Previous published studies on neuronal cells have shown that UV irradiation induced apoptosis is associated with activations of capspase, calpain, JNK, and the mitochondrial apoptosis pathway [4-7]. UV irradiation provokes oxidative stress through the generation of ROS and to induce apoptosis by activation of both receptor-mediated and mitochondrion-initiated cell death pathways [8, 9, 35, 38]. In this study, O2- production increased significantly after 5 h of recovery following a 7 mJ/cm2 of UVB irradiation. This is consistent with the results published by Maglio and colleagues who observed a 5-fold increase in superoxide production in the skin after UV irradiation [39]. Under physiological conditions, superoxide dismutase (SOD) reduces O2˙- to H2O2 that is further reduced to H2O by catalase or glutathione peroxidase. However, excess production of O2˙- leads to formation of the highly toxic hydroxyl radical, •OH, in the presence of metal or peroxynitrite (ONOO-) in the presence of nitric oxide (NO). Hydroxyl radicals and ONOO- are potent oxidants of proteins and DNA, and alter the function of key enzymes through nitration and nitrosylation. Increased ROS in the mitochondrion induces formation of a mitochondrial permeability transition (MPT) pore. The MPT allows release of proapoptotic proteins that subsequently activate a cascade of proteases, ultimately leading to cell death [40, 41].

The selenoprotein family contains 25 members in the human proteome [13]. A majority of published studies have been focused on the expression and functions of GPxs, TRs, iodothyronine deiodinases, and SelP. Studies have shown that these enzymes possess antioxidative effects, in addition to their roles in male fertility, thyroid hormone metabolism, heavy metal detoxification and neurological function and development [20, 26, 42]. For example, glutathione peroxidase acts as peroxynitrite reductase, preventing oxidation and nitration reactions resulting from peroxynitrate [17, 18]. Similarly, SelP protects low-density lipoproteins (LDL) against oxidation (traps ONOO- and protect astrocytes from various injuries including irradiation and tert-butyl hydroperoxide-induced oxidative stress (10, 21, 22, 27]. The functions of most of the recently identified selenoproteins, including SelH, have not been elucidated.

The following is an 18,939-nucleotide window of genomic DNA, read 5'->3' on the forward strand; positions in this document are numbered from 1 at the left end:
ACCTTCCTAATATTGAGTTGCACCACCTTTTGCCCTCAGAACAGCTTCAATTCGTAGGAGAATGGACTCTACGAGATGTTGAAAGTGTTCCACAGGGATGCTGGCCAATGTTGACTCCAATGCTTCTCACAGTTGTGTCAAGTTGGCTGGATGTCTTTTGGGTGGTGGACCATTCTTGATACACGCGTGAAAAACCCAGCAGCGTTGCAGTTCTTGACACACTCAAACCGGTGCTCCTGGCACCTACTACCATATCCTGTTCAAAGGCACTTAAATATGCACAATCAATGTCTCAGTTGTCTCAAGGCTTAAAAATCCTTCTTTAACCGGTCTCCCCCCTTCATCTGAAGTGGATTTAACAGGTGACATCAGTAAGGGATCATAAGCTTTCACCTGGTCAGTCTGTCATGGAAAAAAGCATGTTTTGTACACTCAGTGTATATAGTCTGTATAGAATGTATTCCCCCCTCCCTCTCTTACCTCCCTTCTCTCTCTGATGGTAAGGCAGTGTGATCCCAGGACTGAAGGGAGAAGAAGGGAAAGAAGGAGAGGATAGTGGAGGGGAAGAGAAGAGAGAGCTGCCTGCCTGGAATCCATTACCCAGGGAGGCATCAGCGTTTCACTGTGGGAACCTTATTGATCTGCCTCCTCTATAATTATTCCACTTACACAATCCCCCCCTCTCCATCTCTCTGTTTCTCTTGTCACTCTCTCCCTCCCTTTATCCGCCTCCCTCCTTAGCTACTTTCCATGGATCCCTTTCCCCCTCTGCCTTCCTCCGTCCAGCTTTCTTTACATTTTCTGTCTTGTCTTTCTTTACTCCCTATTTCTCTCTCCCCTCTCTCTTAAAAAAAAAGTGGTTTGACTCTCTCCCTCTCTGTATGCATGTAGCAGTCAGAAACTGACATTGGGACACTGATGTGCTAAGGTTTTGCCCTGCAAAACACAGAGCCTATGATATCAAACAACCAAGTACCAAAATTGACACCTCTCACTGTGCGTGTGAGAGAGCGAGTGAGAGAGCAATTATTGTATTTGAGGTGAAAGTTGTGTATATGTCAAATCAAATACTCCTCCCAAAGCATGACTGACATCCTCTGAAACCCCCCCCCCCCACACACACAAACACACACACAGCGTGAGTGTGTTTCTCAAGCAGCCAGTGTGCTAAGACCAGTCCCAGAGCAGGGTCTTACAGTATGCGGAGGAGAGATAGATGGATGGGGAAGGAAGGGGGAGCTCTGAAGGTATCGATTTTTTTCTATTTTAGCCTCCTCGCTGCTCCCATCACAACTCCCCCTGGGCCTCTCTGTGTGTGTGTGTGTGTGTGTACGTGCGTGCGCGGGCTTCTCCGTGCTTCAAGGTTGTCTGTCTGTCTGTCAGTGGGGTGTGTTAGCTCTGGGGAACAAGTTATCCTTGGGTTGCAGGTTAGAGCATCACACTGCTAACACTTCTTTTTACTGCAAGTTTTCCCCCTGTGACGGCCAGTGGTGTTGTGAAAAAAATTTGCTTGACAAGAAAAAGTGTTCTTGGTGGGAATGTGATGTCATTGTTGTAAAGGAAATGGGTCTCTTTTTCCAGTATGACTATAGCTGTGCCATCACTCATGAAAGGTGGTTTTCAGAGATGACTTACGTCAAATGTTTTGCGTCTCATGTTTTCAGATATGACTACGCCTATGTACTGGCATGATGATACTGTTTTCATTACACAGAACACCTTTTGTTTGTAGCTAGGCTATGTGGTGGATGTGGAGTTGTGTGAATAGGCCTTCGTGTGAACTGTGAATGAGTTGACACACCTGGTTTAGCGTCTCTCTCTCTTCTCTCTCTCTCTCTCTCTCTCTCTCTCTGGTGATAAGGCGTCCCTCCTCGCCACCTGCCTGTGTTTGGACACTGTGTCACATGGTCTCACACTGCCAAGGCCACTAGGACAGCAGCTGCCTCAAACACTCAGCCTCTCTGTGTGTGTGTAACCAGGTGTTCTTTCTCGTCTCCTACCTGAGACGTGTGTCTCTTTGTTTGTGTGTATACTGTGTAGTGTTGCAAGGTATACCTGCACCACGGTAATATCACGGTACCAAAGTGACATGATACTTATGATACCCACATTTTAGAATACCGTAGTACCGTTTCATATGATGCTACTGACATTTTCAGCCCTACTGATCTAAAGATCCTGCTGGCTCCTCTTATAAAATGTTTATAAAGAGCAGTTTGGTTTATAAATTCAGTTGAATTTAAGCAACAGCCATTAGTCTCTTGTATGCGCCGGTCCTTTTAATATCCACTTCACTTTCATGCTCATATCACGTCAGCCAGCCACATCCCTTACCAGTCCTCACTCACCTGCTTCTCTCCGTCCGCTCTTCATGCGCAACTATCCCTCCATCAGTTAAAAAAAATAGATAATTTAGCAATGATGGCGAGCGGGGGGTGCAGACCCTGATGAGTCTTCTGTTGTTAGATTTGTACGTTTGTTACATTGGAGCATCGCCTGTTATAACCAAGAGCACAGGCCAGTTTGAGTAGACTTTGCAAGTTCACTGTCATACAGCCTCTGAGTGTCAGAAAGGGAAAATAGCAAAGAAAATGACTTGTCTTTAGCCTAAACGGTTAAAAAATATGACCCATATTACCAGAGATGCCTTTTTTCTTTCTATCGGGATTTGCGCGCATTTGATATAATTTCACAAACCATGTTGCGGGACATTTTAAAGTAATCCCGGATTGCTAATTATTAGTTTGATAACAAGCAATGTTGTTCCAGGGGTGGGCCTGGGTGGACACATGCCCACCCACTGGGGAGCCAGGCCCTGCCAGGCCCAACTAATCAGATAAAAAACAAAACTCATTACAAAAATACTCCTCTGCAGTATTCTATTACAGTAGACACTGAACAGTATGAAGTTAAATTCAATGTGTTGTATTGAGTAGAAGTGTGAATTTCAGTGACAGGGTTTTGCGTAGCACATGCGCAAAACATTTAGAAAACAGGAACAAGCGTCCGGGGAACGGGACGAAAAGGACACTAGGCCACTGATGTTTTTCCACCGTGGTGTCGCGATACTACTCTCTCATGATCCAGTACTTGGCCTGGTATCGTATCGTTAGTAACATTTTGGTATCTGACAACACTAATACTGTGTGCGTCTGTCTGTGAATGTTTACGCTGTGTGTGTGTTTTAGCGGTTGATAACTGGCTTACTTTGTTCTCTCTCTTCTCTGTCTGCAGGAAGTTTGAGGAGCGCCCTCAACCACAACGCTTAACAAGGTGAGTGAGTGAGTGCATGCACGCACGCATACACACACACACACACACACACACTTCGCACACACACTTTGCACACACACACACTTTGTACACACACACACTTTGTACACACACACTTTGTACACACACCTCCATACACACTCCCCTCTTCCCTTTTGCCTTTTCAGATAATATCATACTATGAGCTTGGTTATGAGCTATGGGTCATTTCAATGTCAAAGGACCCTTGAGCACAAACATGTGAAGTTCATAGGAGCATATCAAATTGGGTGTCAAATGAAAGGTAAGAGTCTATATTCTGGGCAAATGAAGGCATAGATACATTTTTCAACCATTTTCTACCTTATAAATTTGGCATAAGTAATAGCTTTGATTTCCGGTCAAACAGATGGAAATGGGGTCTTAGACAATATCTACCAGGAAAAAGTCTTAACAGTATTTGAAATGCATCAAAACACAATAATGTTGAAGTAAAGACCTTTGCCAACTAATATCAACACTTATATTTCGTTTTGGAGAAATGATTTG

To study whether overexpression of hSelH is capable of protecting cells against UVB-induced oxidative stress, we first transfected the murine hippocampal Ht22 neuron cell line with the hSelH or the empty vector MSCV. As shown in Table 1, the hSelH mRNA level was 30 fold higher than the endogenous mSelH mRNA level in hSelH-Ht22, suggesting a high transcriptional rate of the transfected hSelH gene. We then exposed the cells to a 7 mJ/cm2 of UVB irradiation. Overexpression of hSelH reduced cell death caused by UVB irradiation. This result is consistent with a previous publication showing that overexpression of a selenoprotein homologous to glutathione peroxidase blocks UV-induced cell death [43]. We finally measured O2˙- production in cultured cells at 5 h after a 7 mJ/cm2 of UVB irradiation. The results showed that overexpression of hSelH inhibited O2˙- formation in neurons in the early recovery phase after irradiation. Concurrently, the percent of oxidized HEt-positive cells detected at 5 h of recovery was correlated with the percent of cell death observed at 24 h of recovery, suggesting increased superoxide production might be the underlying cause for the observed cell death. Our findings are in accordance with a previous study reported by Morozova and colleagues [22]. In that study, it was demonstrated that silencing the expression of Drosophila melanogaster SelH (dSelH) gene significantly reduced the total antioxidant capacity and embryo viability. In contrast, overexpression of dSelH aided cell survival by reducing lipid peroxidation in vivo [28].